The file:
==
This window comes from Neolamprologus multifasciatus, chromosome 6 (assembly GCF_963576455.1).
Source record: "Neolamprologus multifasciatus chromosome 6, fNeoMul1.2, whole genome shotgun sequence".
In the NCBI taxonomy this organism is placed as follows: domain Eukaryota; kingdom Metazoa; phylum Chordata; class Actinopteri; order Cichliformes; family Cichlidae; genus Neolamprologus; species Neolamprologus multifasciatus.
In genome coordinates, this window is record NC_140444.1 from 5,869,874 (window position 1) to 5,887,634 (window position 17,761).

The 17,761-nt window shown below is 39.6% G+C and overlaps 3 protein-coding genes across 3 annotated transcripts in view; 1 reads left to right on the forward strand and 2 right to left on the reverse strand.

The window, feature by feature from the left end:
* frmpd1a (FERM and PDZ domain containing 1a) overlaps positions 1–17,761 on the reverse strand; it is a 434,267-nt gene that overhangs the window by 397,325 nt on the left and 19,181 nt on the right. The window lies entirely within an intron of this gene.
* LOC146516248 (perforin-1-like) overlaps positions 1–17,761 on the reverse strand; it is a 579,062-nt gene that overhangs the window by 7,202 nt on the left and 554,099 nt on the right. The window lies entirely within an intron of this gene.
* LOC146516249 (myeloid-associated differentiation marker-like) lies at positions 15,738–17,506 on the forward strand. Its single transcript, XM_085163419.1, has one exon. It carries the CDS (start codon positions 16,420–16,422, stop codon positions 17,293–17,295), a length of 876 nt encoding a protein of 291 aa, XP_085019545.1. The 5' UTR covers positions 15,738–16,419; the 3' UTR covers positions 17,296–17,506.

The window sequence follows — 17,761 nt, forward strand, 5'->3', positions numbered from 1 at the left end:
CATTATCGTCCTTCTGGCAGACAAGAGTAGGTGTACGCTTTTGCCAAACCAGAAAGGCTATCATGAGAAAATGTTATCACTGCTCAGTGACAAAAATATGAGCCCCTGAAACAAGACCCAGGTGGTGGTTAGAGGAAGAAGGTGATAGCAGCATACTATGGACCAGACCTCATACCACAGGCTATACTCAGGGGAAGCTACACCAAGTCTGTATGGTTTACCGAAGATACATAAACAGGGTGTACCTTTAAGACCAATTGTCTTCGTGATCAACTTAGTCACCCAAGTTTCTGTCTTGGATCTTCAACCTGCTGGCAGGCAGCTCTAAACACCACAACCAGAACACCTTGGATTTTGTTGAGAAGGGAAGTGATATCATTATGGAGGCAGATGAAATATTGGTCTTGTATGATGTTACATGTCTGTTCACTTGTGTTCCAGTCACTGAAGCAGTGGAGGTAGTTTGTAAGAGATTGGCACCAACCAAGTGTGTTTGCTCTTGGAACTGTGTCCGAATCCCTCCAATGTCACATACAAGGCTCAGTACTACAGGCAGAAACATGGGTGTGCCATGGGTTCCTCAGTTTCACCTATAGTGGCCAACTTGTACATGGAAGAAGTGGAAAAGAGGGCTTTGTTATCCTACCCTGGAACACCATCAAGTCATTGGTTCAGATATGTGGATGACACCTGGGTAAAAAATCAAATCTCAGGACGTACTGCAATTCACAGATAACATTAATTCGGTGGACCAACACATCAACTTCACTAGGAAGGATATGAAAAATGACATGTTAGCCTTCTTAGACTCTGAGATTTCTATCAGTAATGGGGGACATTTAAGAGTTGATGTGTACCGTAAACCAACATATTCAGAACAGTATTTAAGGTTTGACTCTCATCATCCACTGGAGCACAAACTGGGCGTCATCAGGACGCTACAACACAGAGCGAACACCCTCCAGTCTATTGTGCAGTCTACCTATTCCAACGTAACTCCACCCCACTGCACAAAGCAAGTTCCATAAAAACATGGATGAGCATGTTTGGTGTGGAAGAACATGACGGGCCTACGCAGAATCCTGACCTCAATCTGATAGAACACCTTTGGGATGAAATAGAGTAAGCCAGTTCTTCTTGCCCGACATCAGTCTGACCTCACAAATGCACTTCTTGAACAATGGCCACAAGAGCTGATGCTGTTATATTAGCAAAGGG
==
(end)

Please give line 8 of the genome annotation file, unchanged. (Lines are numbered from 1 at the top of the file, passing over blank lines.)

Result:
* LOC146516248 (perforin-1-like) overlaps positions 1–17,761 on the reverse strand; it is a 579,062-nt gene that overhangs the window by 7,202 nt on the left and 554,099 nt on the right. The window lies entirely within an intron of this gene.